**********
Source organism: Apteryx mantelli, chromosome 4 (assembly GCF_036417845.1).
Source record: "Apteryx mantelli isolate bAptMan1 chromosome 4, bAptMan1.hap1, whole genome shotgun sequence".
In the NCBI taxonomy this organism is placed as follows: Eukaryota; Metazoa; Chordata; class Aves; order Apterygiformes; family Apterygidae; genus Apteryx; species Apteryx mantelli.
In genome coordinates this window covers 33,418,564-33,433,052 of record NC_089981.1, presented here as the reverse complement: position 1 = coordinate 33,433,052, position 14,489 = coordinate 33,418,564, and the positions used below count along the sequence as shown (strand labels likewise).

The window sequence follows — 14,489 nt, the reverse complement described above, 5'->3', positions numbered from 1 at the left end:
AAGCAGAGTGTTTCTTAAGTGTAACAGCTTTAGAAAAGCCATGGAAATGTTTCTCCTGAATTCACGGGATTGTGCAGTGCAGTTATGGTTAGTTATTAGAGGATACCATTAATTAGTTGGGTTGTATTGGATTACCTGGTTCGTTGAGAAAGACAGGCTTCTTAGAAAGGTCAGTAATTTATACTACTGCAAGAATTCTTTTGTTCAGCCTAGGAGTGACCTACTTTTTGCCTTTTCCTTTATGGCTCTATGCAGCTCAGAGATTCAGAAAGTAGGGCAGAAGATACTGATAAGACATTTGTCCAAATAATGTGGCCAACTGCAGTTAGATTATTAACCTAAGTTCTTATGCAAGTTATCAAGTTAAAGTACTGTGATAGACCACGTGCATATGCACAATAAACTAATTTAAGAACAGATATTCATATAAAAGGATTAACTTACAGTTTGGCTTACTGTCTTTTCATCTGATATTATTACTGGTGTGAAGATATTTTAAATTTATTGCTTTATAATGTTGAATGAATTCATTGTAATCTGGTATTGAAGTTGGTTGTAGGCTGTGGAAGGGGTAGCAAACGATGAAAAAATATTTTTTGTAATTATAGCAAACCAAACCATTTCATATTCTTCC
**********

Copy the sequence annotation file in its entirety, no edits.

Source organism: Apteryx mantelli, chromosome 4 (assembly GCF_036417845.1).
Source record: "Apteryx mantelli isolate bAptMan1 chromosome 4, bAptMan1.hap1, whole genome shotgun sequence".
In the NCBI taxonomy this organism is placed as follows: Eukaryota; Metazoa; Chordata; class Aves; order Apterygiformes; family Apterygidae; genus Apteryx; species Apteryx mantelli.
In genome coordinates this window covers 33,418,564-33,433,052 of record NC_089981.1, presented here as the reverse complement: position 1 = coordinate 33,433,052, position 14,489 = coordinate 33,418,564, and the positions used below count along the sequence as shown (strand labels likewise).

The window sequence follows — 14,489 nt, the reverse complement described above, 5'->3', positions numbered from 1 at the left end:
AAGCAGAGTGTTTCTTAAGTGTAACAGCTTTAGAAAAGCCATGGAAATGTTTCTCCTGAATTCACGGGATTGTGCAGTGCAGTTATGGTTAGTTATTAGAGGATACCATTAATTAGTTGGGTTGTATTGGATTACCTGGTTCGTTGAGAAAGACAGGCTTCTTAGAAAGGTCAGTAATTTATACTACTGCAAGAATTCTTTTGTTCAGCCTAGGAGTGACCTACTTTTTGCCTTTTCCTTTATGGCTCTATGCAGCTCAGAGATTCAGAAAGTAGGGCAGAAGATACTGATAAGACATTTGTCCAAATAATGTGGCCAACTGCAGTTAGATTATTAACCTAAGTTCTTATGCAAGTTATCAAGTTAAAGTACTGTGATAGACCACGTGCATATGCACAATAAACTAATTTAAGAACAGATATTCATATAAAAGGATTAACTTACAGTTTGGCTTACTGTCTTTTCATCTGATATTATTACTGGTGTGAAGATATTTTAAATTTATTGCTTTATAATGTTGAATGAATTCATTGTAATCTGGTATTGAAGTTGGTTGTAGGCTGTGGAAGGGGTAGCAAACGATGAAAAAATATTTTTTGTAATTATAGCAAACCAAACCATTTCATATTCTTCC